You wouldn’t necessarily know it by listening to his newest record but Jesse Malin was this close to hanging up his guitar for good after having traveled the world in support of his 2007 record Glitter In The Gutter and his ambitious covers album On Your Sleeve.
From his beginnings in NYC band Heart Attack through glam punks D Generation, music has always flowed through Malin’s veins: He has shared stages (and studio time) with people including Ryan Adams, The Hold Steady, Lucinda Williams and Counting Crows.
So it seems almost incomprehensible that he would willingly walk away from the music business for good as recently as two years ago.
“I was in weird place once I came off the road,” the talkative Malin begins from en route to a show in Chicago. “I really didn’t know what my next move would be.”
To help fill in the uncertainty he felt towards his career, he found a few different things to occupy his time:
He began work on a documentary on DC hardcore band Bad Brains while he contemplated other options ranging from going back to school to becoming a wedding DJ.
It was the late JD Salinger who would inadvertently bring Malin back to the world of making music. When asked by a friend to compose a soundtrack to a film about the reclusive author, Malin traveled to New Hampshire hoping to speak with him.
But instead of having the opportunity to speak with Salinger, Malin instead found himself jailed, charged with trespassing. Fortunately for Malin, the cops who arrested him looked him up on You Tube, found a video of him singing his track “Broken Radio” with Bruce Springsteen and let him go free, convinced he was who he said he was and that his purpose for trying to speak with Salinger was for research purposes after all.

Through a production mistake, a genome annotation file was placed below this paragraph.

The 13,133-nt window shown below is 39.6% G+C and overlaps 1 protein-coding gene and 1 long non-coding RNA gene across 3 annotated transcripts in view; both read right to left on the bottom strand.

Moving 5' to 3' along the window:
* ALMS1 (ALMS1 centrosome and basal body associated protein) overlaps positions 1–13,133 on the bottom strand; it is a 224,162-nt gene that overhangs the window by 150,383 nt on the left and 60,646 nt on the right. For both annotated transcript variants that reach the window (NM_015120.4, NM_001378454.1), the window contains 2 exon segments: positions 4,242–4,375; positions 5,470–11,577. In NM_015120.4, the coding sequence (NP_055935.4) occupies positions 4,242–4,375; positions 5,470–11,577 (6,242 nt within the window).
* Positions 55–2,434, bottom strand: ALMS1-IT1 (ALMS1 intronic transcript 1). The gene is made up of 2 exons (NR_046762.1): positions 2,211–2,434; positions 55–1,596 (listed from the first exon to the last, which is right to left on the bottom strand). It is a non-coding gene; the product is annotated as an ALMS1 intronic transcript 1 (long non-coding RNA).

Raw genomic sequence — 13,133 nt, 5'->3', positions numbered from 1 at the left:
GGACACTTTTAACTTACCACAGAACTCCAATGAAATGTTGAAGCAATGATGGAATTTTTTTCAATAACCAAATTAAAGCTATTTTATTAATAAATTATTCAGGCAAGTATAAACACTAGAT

“I’ve been in jail in New York City; jail in New Hampshire is very much different,” he laughs.
Two songs (“The Archer” and “Lonely At Heart”) would be the result of his experience in New Hampshire and form the basis of his excellent new record Love It To Life.
The most significant shift for his latest record isn’t necessarily musical at all; it comes in the form of the label it is being released on.
Glitter In The Gutter was released on Green Day’s boutique label Adeline while his newest record finds a home with the burgeoning Side One Dummy Records, home to The Gaslight Anthem and Flogging Molly among others.
So how does a punk-folk singer-songwriter fit in with a primarily punk-oriented label?
“I never would have thought I would find a home with Side One either, to be honest with you,” Malin says.
“I had the opportunity to tour with some of their bands and in the process, had taken notice that their roster had changed and was moving away from solely being a ‘punk’ label.”
“The people who run Side One Dummy were fans of mine so it just made sense to align myself with someone who would give their best to promoting my new record.”
Indeed, his newest record finds Malin traveling down the musical roads of his past, reconciling his influences with his own musical history.
“I think my writing reflects hard times and what people do during hard times,” Malin says. “The backdrop of this new record is undeniably New York City but the fact of the matter is, it could be anywhere.”
“There are definitely some raw feelings at the heart of this record. I hear my whole life being reflected in the finished product.”
“For so many people, music is a place to turn to for the good times, the bad times, everything. I just wanna create anthemic songs that people can relate to and hold on to.”